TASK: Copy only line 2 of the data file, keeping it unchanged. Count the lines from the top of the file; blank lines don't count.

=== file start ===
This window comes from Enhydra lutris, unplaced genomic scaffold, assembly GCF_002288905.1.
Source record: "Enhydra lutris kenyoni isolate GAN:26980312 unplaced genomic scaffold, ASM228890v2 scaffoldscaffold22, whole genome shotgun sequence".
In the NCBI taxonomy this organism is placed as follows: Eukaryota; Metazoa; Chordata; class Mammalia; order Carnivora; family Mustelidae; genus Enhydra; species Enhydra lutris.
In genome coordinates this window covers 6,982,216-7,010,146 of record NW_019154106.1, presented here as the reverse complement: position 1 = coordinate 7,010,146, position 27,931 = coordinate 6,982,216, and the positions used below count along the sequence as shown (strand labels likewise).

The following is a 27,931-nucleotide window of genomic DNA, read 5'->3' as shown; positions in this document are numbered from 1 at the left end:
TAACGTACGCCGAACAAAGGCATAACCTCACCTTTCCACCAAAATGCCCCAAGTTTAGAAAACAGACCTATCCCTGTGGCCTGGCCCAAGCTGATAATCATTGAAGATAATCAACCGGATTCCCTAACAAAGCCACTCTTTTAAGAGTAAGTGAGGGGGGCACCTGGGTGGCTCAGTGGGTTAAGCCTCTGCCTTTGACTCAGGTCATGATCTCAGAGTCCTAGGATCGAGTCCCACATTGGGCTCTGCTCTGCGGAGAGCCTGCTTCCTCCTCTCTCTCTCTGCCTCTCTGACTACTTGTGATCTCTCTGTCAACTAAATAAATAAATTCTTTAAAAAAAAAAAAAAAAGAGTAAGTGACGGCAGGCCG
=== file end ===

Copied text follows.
Source record: "Enhydra lutris kenyoni isolate GAN:26980312 unplaced genomic scaffold, ASM228890v2 scaffoldscaffold22, whole genome shotgun sequence".